Footstock Virtuals: Explained
Footstock’s Virtuals use match simulation technology to recreate fantasy contests. We built our virtual system to ensure that, regardless of how much real football is taking place, there will always be something fun on Footstock for our users to engage with.
There are two main uses of virtual matches on Footstock: Virtual Contests and Virtual Battles. Here we’ll talk about them both.
Virtual Contests run instead of, and alongside, our “real football” fantasy contests found in the contests section on Footstock. The rules are very similar to regular fantasy contests, but line-ups are released far earlier, giving you more of an opportunity to pick a side that are guaranteed to start.
Entries can be submitted right up to kick-off, after which point the match will get underway.
The new version of Footstock (dubbed Footstock 2.0) currently doesn’t support text commentary of the virtual action, but we hope to add this feature very soon.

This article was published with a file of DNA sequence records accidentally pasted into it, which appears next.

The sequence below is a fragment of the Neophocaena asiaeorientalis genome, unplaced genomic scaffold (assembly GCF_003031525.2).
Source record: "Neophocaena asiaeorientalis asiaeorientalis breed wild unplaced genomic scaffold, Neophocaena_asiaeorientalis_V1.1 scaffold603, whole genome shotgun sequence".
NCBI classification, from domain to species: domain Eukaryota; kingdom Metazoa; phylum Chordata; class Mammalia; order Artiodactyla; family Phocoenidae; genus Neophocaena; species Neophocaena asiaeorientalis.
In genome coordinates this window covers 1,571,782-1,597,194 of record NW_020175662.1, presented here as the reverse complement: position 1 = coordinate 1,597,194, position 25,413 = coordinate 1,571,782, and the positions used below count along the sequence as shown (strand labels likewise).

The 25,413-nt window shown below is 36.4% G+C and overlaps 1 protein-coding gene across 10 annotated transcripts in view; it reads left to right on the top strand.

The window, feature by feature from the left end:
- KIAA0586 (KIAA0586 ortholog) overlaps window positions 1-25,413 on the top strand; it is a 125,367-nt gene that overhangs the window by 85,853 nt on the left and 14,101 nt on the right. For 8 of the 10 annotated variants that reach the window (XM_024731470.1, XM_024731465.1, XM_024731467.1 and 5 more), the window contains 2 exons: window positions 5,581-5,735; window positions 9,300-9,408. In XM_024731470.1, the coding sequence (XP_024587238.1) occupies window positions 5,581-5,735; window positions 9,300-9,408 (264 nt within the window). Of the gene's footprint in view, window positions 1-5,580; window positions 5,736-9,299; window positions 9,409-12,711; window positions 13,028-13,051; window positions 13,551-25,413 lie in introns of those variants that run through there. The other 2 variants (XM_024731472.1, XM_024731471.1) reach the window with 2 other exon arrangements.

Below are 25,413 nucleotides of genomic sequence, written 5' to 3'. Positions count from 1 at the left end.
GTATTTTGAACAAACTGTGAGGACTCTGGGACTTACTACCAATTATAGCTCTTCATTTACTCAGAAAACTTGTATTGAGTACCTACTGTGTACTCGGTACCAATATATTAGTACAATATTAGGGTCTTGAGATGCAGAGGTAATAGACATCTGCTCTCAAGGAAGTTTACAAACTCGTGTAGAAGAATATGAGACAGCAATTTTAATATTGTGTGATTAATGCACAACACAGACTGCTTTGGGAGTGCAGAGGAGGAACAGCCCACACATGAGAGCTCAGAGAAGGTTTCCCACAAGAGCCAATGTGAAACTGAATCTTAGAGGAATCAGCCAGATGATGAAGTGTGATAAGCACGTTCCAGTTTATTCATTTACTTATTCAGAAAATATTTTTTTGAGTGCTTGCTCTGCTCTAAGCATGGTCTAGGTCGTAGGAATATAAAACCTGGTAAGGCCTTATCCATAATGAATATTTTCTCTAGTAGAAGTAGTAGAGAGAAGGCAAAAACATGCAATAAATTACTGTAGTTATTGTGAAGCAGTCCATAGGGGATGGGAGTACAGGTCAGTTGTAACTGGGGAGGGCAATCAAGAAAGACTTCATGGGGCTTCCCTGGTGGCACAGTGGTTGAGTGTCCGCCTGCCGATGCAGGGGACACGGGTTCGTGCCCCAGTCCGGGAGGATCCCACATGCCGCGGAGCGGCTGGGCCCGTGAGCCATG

Once the match has concluded, payouts will be rewarded to the teams that have scored the highest points, just like a real football contest.
Unlike real football, players in our virtual matches cannot be injured, red carded or awarded a penalty. They can, however, be substituted.
For more info on how our contests work, check out this video:
Virtual Battles are very similar to our Virtual Contests, but available to play 24/7.
The concept is simple: a user chooses the virtual match they’d like to participate in, they pay their entry fee, pick their team and wait for the contest to fill. Once the Virtual Battle reaches the required number of entrants (2, 4 or 8), the match will get underway. Think of it like an online gaming lobby.
At the end of the match, payouts will be awarded much like they would be in a contest, with prizes for 1st, 2nd and 3rd in an 8-user battle, 1st and 2nd for a 4-user battle and 1st for a 2-user battle.
Unlike Virtual Contests, Footstock takes a 9% rake from the Virtual Battles prize fund.
For more information on how the virtual system works, check out our article from the CEO himself, Oliver Renner, who outlines the inner-workings of the tech behind it.